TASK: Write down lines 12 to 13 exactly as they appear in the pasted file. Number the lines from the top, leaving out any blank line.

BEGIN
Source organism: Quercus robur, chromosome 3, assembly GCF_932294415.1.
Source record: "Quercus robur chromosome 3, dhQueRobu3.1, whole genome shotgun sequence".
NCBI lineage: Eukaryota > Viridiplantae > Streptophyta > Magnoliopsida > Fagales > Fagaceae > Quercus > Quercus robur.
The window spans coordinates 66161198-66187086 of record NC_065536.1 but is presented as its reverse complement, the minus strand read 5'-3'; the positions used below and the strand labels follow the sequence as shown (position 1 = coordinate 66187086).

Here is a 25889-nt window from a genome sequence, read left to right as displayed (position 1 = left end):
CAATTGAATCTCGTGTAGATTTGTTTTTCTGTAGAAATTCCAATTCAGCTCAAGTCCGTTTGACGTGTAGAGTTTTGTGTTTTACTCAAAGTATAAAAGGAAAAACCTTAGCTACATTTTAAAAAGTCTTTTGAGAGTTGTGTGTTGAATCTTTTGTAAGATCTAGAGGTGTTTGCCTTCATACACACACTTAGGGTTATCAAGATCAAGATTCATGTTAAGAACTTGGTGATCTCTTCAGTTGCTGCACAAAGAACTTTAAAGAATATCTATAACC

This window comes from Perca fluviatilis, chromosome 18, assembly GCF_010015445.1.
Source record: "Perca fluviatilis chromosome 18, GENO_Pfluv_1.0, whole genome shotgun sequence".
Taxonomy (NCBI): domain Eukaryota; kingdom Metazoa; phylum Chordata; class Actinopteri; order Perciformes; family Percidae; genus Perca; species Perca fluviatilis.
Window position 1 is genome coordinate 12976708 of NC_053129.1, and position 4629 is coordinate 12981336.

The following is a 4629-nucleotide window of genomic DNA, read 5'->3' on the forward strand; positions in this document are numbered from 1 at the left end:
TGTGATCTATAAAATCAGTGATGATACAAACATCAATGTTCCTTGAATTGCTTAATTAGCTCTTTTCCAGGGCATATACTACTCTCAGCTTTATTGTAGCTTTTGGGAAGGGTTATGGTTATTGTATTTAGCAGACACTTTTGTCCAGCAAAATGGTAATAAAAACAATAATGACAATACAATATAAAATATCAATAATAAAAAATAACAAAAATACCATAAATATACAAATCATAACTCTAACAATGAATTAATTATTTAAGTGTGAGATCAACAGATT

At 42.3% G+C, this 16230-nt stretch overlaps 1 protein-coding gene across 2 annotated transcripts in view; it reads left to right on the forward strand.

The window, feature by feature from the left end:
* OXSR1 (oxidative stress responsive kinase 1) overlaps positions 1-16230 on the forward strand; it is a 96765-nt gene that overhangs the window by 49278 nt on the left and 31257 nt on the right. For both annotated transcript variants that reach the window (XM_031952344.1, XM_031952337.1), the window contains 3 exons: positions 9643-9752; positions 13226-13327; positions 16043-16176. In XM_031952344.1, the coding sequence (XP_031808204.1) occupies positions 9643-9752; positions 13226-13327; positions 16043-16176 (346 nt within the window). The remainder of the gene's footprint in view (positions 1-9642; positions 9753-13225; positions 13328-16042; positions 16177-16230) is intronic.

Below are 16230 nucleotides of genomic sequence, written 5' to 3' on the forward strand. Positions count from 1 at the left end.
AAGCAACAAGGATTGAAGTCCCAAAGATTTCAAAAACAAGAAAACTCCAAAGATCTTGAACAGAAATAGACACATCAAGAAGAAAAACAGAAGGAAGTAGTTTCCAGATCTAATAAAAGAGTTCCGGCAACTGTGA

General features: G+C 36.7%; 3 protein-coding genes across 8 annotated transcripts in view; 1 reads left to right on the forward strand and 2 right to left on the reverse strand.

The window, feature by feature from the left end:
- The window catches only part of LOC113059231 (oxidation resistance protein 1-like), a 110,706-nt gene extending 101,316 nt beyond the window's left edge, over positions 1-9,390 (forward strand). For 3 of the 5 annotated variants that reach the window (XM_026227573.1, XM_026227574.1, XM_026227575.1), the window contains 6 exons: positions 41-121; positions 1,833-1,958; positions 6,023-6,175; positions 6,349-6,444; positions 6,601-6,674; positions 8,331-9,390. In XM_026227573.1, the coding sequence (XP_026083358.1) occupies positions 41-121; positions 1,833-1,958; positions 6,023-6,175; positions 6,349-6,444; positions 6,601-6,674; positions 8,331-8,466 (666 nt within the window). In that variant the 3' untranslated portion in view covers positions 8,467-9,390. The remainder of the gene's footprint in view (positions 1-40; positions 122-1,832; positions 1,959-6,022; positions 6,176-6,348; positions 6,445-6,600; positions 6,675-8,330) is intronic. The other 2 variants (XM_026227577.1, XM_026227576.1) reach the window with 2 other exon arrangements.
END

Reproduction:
TGTGATCTATAAAATCAGTGATGATACAAACATCAATGTTCCTTGAATTGCTTAATTAGCTCTTTTCCAGGGCATATACTACTCTCAGCTTTATTGTAGCTTTTGGGAAGGGTTATGGTTATTGTATTTAGCAGACACTTTTGTCCAGCAAAATGGTAATAAAAACAATAATGACAATACAATATAAAATATCAATAATAAAAAATAACAAAAATACCATAAATATACAAATCATAACTCTAACAATGAATTAATTATTTAAGTGTGAGATCAACAGATT

At 42.3% G+C, this 16230-nt stretch overlaps 1 protein-coding gene across 2 annotated transcripts in view; it reads left to right on the forward strand.